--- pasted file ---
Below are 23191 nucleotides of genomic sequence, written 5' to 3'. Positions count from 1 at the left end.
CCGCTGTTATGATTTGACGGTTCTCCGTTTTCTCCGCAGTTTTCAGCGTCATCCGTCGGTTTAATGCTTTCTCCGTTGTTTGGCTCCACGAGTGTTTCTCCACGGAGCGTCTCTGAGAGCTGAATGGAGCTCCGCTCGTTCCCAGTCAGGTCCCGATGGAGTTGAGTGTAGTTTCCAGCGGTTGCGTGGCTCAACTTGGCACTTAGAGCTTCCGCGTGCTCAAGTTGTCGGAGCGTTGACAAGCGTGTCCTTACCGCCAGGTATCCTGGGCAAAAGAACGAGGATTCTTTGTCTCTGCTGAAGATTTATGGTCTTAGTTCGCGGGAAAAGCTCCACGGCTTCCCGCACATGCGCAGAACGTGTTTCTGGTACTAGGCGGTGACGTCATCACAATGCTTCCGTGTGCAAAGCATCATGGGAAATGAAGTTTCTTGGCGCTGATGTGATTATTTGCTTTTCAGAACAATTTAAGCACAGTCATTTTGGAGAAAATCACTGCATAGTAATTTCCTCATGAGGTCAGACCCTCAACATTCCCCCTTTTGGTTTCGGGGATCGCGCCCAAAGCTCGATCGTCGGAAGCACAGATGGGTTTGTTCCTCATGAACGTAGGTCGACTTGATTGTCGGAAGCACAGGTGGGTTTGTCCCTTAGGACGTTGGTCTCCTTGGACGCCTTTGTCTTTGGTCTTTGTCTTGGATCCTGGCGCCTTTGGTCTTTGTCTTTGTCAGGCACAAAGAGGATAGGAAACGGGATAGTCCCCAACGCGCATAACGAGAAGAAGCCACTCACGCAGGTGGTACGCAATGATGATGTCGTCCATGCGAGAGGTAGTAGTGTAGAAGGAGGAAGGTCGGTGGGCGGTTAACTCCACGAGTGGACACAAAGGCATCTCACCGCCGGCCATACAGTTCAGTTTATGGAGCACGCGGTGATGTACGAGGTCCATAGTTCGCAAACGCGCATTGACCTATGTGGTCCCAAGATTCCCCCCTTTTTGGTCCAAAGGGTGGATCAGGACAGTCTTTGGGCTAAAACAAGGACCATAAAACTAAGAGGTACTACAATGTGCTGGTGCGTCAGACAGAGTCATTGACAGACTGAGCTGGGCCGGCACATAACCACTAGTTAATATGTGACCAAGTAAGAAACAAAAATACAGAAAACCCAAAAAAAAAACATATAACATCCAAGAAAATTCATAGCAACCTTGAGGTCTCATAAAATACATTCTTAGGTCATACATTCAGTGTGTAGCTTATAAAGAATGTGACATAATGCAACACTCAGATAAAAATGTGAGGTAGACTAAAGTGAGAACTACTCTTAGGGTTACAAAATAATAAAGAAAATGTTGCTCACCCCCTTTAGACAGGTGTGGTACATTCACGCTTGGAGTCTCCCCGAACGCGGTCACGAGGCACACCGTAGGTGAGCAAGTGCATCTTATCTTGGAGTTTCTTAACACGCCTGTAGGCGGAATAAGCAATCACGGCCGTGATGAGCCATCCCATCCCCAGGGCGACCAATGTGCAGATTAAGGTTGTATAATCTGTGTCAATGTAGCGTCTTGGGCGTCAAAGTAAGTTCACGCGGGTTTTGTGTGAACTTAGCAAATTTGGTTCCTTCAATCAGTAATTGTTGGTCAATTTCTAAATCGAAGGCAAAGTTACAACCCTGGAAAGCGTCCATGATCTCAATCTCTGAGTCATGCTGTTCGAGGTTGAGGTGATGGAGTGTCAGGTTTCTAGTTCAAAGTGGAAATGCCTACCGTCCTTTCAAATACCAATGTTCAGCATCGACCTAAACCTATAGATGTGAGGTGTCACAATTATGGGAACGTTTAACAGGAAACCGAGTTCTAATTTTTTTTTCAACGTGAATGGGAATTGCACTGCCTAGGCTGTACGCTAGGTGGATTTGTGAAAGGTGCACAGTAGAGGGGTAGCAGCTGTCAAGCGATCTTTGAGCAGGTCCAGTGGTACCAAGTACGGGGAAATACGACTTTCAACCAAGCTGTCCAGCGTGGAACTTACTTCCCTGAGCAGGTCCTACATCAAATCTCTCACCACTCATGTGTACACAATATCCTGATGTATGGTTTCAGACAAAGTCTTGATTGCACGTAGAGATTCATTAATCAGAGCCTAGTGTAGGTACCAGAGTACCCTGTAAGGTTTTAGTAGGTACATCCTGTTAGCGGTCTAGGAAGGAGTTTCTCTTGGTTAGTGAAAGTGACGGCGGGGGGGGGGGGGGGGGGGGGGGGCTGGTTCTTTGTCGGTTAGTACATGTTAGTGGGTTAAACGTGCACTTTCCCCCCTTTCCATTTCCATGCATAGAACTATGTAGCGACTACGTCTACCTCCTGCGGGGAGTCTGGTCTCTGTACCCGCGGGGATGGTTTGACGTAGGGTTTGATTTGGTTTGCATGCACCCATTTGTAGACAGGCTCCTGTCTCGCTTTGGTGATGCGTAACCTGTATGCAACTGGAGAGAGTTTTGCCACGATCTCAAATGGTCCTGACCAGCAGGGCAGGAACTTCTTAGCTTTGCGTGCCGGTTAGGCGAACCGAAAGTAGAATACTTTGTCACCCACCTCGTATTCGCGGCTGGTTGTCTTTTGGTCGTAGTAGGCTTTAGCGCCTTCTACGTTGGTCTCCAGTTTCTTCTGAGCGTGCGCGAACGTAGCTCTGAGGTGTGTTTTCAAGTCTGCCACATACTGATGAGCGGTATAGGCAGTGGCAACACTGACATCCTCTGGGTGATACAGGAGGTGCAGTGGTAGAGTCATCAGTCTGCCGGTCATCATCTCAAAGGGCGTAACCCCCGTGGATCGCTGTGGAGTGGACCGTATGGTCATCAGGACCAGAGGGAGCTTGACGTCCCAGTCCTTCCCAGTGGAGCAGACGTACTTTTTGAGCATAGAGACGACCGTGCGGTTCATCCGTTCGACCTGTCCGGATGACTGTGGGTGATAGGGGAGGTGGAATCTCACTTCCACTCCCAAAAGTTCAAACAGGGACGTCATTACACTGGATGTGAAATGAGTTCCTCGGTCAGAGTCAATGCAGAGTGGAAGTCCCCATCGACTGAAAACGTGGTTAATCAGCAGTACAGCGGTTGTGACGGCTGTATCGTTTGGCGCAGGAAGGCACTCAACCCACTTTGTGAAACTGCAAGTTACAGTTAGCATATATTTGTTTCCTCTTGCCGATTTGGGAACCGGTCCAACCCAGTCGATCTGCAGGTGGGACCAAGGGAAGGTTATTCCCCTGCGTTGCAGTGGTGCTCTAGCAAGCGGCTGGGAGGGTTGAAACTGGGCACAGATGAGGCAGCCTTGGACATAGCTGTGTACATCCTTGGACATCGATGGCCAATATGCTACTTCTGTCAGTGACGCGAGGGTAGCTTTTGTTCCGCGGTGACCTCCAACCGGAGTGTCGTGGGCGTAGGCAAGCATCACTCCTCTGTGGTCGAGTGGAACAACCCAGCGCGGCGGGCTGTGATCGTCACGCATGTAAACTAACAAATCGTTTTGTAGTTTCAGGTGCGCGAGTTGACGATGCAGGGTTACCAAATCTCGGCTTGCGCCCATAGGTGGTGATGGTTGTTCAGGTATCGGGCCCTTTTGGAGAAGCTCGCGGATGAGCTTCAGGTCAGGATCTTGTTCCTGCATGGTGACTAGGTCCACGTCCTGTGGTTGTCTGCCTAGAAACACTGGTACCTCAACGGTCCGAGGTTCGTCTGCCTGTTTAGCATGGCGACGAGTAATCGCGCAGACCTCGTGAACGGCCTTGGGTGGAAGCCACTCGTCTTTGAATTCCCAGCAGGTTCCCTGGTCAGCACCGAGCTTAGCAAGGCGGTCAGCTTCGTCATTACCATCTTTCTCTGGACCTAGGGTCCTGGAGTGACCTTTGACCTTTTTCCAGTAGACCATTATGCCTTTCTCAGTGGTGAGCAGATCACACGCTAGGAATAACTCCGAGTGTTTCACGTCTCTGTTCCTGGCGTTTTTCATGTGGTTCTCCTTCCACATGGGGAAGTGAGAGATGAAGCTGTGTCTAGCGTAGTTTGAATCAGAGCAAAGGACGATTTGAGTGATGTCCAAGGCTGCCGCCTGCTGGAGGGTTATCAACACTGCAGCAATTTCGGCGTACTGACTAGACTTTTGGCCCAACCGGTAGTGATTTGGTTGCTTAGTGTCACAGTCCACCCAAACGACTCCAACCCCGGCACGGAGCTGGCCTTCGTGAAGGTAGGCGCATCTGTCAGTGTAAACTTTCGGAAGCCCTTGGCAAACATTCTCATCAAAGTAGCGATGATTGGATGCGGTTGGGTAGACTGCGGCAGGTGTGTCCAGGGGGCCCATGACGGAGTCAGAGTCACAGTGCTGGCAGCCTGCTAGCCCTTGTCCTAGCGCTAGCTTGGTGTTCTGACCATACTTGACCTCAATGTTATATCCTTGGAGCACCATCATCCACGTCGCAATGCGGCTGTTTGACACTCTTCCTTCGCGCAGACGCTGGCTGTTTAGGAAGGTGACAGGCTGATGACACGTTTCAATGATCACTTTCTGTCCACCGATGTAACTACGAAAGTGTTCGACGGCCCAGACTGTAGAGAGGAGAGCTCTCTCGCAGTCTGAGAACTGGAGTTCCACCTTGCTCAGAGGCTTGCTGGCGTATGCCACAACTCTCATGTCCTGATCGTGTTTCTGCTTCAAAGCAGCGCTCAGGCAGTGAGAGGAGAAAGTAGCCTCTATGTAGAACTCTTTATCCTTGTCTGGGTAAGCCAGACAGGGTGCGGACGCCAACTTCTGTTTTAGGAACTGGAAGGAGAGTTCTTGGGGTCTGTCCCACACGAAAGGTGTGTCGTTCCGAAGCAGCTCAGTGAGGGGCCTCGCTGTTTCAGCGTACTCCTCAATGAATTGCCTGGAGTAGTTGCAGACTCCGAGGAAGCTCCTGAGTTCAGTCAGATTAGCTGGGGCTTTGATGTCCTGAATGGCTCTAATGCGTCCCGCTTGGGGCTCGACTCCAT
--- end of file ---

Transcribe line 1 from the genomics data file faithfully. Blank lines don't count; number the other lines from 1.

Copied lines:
Below are 23191 nucleotides of genomic sequence, written 5' to 3'. Positions count from 1 at the left end.